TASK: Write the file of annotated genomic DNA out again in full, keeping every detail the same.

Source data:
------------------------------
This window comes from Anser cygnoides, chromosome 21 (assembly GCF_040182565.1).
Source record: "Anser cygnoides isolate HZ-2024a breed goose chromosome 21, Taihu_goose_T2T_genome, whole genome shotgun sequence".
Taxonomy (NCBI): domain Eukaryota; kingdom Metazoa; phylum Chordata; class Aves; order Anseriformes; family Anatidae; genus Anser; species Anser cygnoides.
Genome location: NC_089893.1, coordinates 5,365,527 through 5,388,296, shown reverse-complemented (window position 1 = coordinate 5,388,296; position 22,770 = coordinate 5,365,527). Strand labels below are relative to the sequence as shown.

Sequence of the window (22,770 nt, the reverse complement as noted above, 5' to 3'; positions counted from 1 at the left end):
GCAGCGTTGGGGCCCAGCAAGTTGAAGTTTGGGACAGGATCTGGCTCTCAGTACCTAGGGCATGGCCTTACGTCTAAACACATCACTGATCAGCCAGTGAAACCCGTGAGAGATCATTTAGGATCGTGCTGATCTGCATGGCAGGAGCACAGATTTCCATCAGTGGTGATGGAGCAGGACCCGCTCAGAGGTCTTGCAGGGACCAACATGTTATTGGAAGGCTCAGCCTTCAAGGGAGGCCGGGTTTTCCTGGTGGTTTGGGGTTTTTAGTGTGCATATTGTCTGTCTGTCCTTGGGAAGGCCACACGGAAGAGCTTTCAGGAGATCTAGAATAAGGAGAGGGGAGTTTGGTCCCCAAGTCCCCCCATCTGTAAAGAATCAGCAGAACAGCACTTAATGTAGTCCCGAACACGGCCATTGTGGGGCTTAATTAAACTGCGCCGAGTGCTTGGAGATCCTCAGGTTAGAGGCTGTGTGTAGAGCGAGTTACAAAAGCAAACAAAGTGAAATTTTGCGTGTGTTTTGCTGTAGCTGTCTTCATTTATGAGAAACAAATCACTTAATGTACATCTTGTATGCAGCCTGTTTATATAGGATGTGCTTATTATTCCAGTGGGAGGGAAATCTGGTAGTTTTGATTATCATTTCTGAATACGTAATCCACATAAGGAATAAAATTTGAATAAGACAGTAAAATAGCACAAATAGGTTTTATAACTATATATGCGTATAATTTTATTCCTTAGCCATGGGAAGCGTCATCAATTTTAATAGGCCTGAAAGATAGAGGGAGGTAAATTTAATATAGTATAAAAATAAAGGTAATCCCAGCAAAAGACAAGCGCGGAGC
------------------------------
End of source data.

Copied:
This window comes from Anser cygnoides, chromosome 21 (assembly GCF_040182565.1).
Source record: "Anser cygnoides isolate HZ-2024a breed goose chromosome 21, Taihu_goose_T2T_genome, whole genome shotgun sequence".
Taxonomy (NCBI): domain Eukaryota; kingdom Metazoa; phylum Chordata; class Aves; order Anseriformes; family Anatidae; genus Anser; species Anser cygnoides.
Genome location: NC_089893.1, coordinates 5,365,527 through 5,388,296, shown reverse-complemented (window position 1 = coordinate 5,388,296; position 22,770 = coordinate 5,365,527). Strand labels below are relative to the sequence as shown.

Sequence of the window (22,770 nt, the reverse complement as noted above, 5' to 3'; positions counted from 1 at the left end):
GCAGCGTTGGGGCCCAGCAAGTTGAAGTTTGGGACAGGATCTGGCTCTCAGTACCTAGGGCATGGCCTTACGTCTAAACACATCACTGATCAGCCAGTGAAACCCGTGAGAGATCATTTAGGATCGTGCTGATCTGCATGGCAGGAGCACAGATTTCCATCAGTGGTGATGGAGCAGGACCCGCTCAGAGGTCTTGCAGGGACCAACATGTTATTGGAAGGCTCAGCCTTCAAGGGAGGCCGGGTTTTCCTGGTGGTTTGGGGTTTTTAGTGTGCATATTGTCTGTCTGTCCTTGGGAAGGCCACACGGAAGAGCTTTCAGGAGATCTAGAATAAGGAGAGGGGAGTTTGGTCCCCAAGTCCCCCCATCTGTAAAGAATCAGCAGAACAGCACTTAATGTAGTCCCGAACACGGCCATTGTGGGGCTTAATTAAACTGCGCCGAGTGCTTGGAGATCCTCAGGTTAGAGGCTGTGTGTAGAGCGAGTTACAAAAGCAAACAAAGTGAAATTTTGCGTGTGTTTTGCTGTAGCTGTCTTCATTTATGAGAAACAAATCACTTAATGTACATCTTGTATGCAGCCTGTTTATATAGGATGTGCTTATTATTCCAGTGGGAGGGAAATCTGGTAGTTTTGATTATCATTTCTGAATACGTAATCCACATAAGGAATAAAATTTGAATAAGACAGTAAAATAGCACAAATAGGTTTTATAACTATATATGCGTATAATTTTATTCCTTAGCCATGGGAAGCGTCATCAATTTTAATAGGCCTGAAAGATAGAGGGAGGTAAATTTAATATAGTATAAAAATAAAGGTAATCCCAGCAAAAGACAAGCGCGGAGC